Thursday, June 17, 2010

Wildflowers at Craters of the Moon National Monument

We are in Idaho and visited an amazing place a few days ago: Craters of the Moon National Monument in Idaho, a park featuring volcanic rock formations, lava, and cinders. It was an awe-inspiring landscape. But I was also amazed by the wildflowers flourishing in the cinders and the lava. If you are a pioneer girl, please help me identify these plants of the sagebrush steppe!

Dwarf Buckwheat

Dwarf Purple Monkeyflower

Bitterbrush

Cinquefoil


Threadleaf Fleabane with Cinquefoil


Gray's Desert Parsley

Common Larkspur


Lupine

A Mystery Flower! Do you know what it is?

3 comments:

Sandy said...

I think you are right about lupin

the last one looks like Fireweed at the end of flowering.
http://en.wikipedia.org/wiki/Epilobium_angustifolium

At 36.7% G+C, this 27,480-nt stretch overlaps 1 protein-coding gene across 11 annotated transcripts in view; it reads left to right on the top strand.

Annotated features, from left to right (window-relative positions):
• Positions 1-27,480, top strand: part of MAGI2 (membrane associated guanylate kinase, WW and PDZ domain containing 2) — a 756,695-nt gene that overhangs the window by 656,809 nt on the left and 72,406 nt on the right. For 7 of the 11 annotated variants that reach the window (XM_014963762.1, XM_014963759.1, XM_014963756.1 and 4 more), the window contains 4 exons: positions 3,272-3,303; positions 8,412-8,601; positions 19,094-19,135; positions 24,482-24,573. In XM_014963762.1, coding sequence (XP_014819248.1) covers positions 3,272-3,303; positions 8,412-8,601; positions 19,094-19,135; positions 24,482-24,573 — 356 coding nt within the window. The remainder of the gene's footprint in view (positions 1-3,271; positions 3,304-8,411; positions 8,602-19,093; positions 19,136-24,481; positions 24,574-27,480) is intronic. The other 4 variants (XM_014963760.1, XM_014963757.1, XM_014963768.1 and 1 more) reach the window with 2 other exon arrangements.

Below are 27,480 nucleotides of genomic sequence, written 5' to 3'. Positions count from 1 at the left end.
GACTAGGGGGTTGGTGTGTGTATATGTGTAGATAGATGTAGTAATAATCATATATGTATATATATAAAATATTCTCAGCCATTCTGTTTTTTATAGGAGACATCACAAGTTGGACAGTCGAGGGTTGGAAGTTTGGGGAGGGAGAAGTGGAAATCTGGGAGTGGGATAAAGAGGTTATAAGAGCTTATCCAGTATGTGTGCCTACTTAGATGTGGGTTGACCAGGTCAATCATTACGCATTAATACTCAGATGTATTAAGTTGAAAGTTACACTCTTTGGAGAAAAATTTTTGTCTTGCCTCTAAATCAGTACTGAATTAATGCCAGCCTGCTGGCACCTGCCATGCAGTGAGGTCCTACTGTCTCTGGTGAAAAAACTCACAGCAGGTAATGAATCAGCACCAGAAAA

It is possible that both of those are a bit harder to recognise because they are a bit more scraggley...possibly the growing conditions?

I didn't realise the names of some of the other flowers I recognised. The fleabane we have abundantly and call them daisies.
Sandy in the UK

Erin said...

I love your flower captures! The one that looks like lupine...it also looks a little like the penstemon family...it is quite an extensive plant species, and has the characteristic flowers like lupine or snapdragons, with the same openings...what do you think??

~Erin

betsy said...

the first one is bitterbrush, it is blooming right now here in Sun Valley

the second one you question is definitely a lupine (the leaves are the give away)

and the third ???? not enough information.... probably not fire weed as it is still early for that ...

An excellent resource Idaho Mountain Wildflowers by A. Scott Earle